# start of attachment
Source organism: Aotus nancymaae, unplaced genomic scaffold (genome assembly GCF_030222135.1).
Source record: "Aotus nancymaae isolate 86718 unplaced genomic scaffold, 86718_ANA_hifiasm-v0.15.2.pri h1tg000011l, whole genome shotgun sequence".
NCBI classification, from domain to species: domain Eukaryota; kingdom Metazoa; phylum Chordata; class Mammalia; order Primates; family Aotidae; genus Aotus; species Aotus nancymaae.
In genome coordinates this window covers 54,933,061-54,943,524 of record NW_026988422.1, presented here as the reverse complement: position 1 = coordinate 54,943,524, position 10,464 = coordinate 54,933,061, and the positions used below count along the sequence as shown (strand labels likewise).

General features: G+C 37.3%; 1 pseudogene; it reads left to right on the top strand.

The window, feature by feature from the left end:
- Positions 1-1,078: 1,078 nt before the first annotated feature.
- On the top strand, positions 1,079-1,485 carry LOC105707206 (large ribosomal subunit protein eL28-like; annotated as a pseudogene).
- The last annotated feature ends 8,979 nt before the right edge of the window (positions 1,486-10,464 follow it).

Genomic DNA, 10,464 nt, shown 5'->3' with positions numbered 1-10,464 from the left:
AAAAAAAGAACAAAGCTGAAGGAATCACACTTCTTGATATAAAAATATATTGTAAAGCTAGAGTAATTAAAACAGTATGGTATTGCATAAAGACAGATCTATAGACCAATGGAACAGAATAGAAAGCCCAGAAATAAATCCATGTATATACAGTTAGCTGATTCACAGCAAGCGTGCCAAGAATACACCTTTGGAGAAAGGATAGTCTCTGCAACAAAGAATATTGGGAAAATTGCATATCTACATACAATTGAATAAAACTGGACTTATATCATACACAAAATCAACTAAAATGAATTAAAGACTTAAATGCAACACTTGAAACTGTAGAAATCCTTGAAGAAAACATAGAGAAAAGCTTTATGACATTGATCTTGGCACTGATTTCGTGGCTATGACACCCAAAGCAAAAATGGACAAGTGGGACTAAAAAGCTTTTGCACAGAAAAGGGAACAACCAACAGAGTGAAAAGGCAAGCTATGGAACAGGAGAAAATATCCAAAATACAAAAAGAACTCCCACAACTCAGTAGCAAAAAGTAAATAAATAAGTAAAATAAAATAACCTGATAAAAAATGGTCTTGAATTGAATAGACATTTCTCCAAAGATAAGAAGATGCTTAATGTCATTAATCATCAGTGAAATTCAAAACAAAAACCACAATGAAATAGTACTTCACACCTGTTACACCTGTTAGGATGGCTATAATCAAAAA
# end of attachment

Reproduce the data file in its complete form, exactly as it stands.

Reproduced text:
Source organism: Aotus nancymaae, unplaced genomic scaffold (genome assembly GCF_030222135.1).
Source record: "Aotus nancymaae isolate 86718 unplaced genomic scaffold, 86718_ANA_hifiasm-v0.15.2.pri h1tg000011l, whole genome shotgun sequence".
NCBI classification, from domain to species: domain Eukaryota; kingdom Metazoa; phylum Chordata; class Mammalia; order Primates; family Aotidae; genus Aotus; species Aotus nancymaae.
In genome coordinates this window covers 54,933,061-54,943,524 of record NW_026988422.1, presented here as the reverse complement: position 1 = coordinate 54,943,524, position 10,464 = coordinate 54,933,061, and the positions used below count along the sequence as shown (strand labels likewise).

General features: G+C 37.3%; 1 pseudogene; it reads left to right on the top strand.

The window, feature by feature from the left end:
- Positions 1-1,078: 1,078 nt before the first annotated feature.
- On the top strand, positions 1,079-1,485 carry LOC105707206 (large ribosomal subunit protein eL28-like; annotated as a pseudogene).
- The last annotated feature ends 8,979 nt before the right edge of the window (positions 1,486-10,464 follow it).

Genomic DNA, 10,464 nt, shown 5'->3' with positions numbered 1-10,464 from the left:
AAAAAAAGAACAAAGCTGAAGGAATCACACTTCTTGATATAAAAATATATTGTAAAGCTAGAGTAATTAAAACAGTATGGTATTGCATAAAGACAGATCTATAGACCAATGGAACAGAATAGAAAGCCCAGAAATAAATCCATGTATATACAGTTAGCTGATTCACAGCAAGCGTGCCAAGAATACACCTTTGGAGAAAGGATAGTCTCTGCAACAAAGAATATTGGGAAAATTGCATATCTACATACAATTGAATAAAACTGGACTTATATCATACACAAAATCAACTAAAATGAATTAAAGACTTAAATGCAACACTTGAAACTGTAGAAATCCTTGAAGAAAACATAGAGAAAAGCTTTATGACATTGATCTTGGCACTGATTTCGTGGCTATGACACCCAAAGCAAAAATGGACAAGTGGGACTAAAAAGCTTTTGCACAGAAAAGGGAACAACCAACAGAGTGAAAAGGCAAGCTATGGAACAGGAGAAAATATCCAAAATACAAAAAGAACTCCCACAACTCAGTAGCAAAAAGTAAATAAATAAGTAAAATAAAATAACCTGATAAAAAATGGTCTTGAATTGAATAGACATTTCTCCAAAGATAAGAAGATGCTTAATGTCATTAATCATCAGTGAAATTCAAAACAAAAACCACAATGAAATAGTACTTCACACCTGTTACACCTGTTAGGATGGCTATAATCAAAAA